The choice between sending people to do charitable work and sending money directly is a somewhat tricky one to balance out, and it may not be immediately obvious that the costs and benefits balance out. I think that most of the time they do, though.

Steve comes around to that position by the end of the post– it’s worth reading the whole thing. And it’s good to see that kind of frank assessment of the value of the program from the students involved. If the other students are having similar experiences, then the program is already more successful than I expected.

8 thoughts on “Sending People vs. Sending Money

  1. The experience for Steve is also something that comes out of the cost of his plane ticket. He could have sent the money and had a week of feeling good about himself, but by going he will have a much deeper experience which will teach him (and people he interacts with for the rest of his life) much more than mailing a check. Many of those things won’t ever help Uganda directly at all, but they will help the world in general.

    I’m betting that the whole experience makes Steve a better person, and we will all benefit from that, in some tiny, tiny way.

  2. Yup – one of my conclusions after I did the peace corps (wonderful experience, btw — everyone should do it) was that I got more out of it than I gave. By far. And that’s okay. We need to send more americans overseas, to save ourselves from our own isolation and ignorance.


  3. The flip side of this concerns the people sent here. Back in the day, I remember people earning advanced degrees in fields like Admin and Higher Ed. Were they going home to create a mirror of our educational bureaucracy? Why? What they needed to create was a duplicate of the ag schools and ‘normal’ schools created 150 years ago in the US, not of a modern research university. The latter is unsustainable if you don’t have food and teachers.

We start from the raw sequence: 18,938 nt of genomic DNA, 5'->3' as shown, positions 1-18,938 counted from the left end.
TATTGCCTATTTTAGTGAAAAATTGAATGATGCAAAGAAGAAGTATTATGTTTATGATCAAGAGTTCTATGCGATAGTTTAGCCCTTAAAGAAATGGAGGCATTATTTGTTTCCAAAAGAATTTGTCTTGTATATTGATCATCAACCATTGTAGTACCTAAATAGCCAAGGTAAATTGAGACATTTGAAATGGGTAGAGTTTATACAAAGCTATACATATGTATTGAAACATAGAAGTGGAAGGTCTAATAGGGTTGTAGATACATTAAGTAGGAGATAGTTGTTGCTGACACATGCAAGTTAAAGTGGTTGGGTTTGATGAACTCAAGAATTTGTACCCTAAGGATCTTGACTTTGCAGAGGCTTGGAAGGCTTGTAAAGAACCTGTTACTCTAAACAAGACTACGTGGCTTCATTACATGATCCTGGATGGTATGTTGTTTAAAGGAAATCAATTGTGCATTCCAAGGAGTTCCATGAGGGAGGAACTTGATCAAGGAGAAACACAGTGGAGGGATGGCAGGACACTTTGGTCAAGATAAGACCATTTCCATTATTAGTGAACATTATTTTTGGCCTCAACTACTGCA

If those kids from Union help create a situation where the older kids can teach the younger ones, it won’t depend on outsiders forever.

  4. Thanks for all the great comments and for taking the time to consider this issue, Chad. Uncle Al – looked at the diagram and x-ed it out, but I will do some research on that later. I think another plant, they call it dodo, might be a great alternative (leafy green). Clark (Todd?) and Kevin I agree wholeheartedly, half-way through time here. CCPhys – that is the goal, but it isn’t as easy as it may seem…I think we will be successful, though.

  5. Sending people to needy countries is better than sending money for a major reason IMHO: the money is often siphoned by kleptocratic bad leaders, military, corrupt officials/ businessmen, criminals and guerrillas (it is too fungible.) But people can focus their activity better to actually do helpful things.

  6. Steve, I know it isn’t easy.

    I also know that there were probably some people in an education ministry in Uganda who earned an EdD in higher ed administration circa the mid-70s because that was the business of a professor I knew “back in the day” when I was on a major committee with him. At that specific time he was most concerned with his former EdD students who had disappeared from the education ministry in Teheran, but he had them everywhere. That approach was very much top down.